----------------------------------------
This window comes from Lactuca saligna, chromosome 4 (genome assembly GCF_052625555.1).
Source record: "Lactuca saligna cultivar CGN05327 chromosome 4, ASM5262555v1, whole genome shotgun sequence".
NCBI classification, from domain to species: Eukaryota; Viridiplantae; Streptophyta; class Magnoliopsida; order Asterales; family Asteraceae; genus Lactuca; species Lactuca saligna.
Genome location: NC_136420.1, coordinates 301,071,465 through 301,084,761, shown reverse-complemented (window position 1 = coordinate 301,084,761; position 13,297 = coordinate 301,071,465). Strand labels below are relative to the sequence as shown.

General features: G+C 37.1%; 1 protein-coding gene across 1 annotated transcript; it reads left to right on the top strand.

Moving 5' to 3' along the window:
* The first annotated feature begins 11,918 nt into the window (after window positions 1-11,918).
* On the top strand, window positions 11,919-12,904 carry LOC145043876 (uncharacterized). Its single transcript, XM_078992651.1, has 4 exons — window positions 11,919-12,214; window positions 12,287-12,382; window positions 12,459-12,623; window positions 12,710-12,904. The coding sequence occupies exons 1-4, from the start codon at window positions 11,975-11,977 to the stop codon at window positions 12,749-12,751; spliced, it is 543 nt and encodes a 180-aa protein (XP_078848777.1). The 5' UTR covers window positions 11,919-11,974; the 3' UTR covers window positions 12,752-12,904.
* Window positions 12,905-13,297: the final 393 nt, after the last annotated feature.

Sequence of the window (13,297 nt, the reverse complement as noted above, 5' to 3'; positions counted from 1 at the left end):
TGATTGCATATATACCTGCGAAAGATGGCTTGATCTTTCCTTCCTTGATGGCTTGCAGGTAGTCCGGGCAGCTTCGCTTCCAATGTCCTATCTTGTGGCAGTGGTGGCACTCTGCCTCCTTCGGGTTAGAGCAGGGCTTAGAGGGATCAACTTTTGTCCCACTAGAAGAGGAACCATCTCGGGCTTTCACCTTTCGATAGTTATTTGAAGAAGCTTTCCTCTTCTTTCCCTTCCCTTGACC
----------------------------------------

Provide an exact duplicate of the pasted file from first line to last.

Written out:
This window comes from Lactuca saligna, chromosome 4 (genome assembly GCF_052625555.1).
Source record: "Lactuca saligna cultivar CGN05327 chromosome 4, ASM5262555v1, whole genome shotgun sequence".
NCBI classification, from domain to species: Eukaryota; Viridiplantae; Streptophyta; class Magnoliopsida; order Asterales; family Asteraceae; genus Lactuca; species Lactuca saligna.
Genome location: NC_136420.1, coordinates 301,071,465 through 301,084,761, shown reverse-complemented (window position 1 = coordinate 301,084,761; position 13,297 = coordinate 301,071,465). Strand labels below are relative to the sequence as shown.

General features: G+C 37.1%; 1 protein-coding gene across 1 annotated transcript; it reads left to right on the top strand.

Moving 5' to 3' along the window:
* The first annotated feature begins 11,918 nt into the window (after window positions 1-11,918).
* On the top strand, window positions 11,919-12,904 carry LOC145043876 (uncharacterized). Its single transcript, XM_078992651.1, has 4 exons — window positions 11,919-12,214; window positions 12,287-12,382; window positions 12,459-12,623; window positions 12,710-12,904. The coding sequence occupies exons 1-4, from the start codon at window positions 11,975-11,977 to the stop codon at window positions 12,749-12,751; spliced, it is 543 nt and encodes a 180-aa protein (XP_078848777.1). The 5' UTR covers window positions 11,919-11,974; the 3' UTR covers window positions 12,752-12,904.
* Window positions 12,905-13,297: the final 393 nt, after the last annotated feature.

Sequence of the window (13,297 nt, the reverse complement as noted above, 5' to 3'; positions counted from 1 at the left end):
TGATTGCATATATACCTGCGAAAGATGGCTTGATCTTTCCTTCCTTGATGGCTTGCAGGTAGTCCGGGCAGCTTCGCTTCCAATGTCCTATCTTGTGGCAGTGGTGGCACTCTGCCTCCTTCGGGTTAGAGCAGGGCTTAGAGGGATCAACTTTTGTCCCACTAGAAGAGGAACCATCTCGGGCTTTCACCTTTCGATAGTTATTTGAAGAAGCTTTCCTCTTCTTTCCCTTCCCTTGACC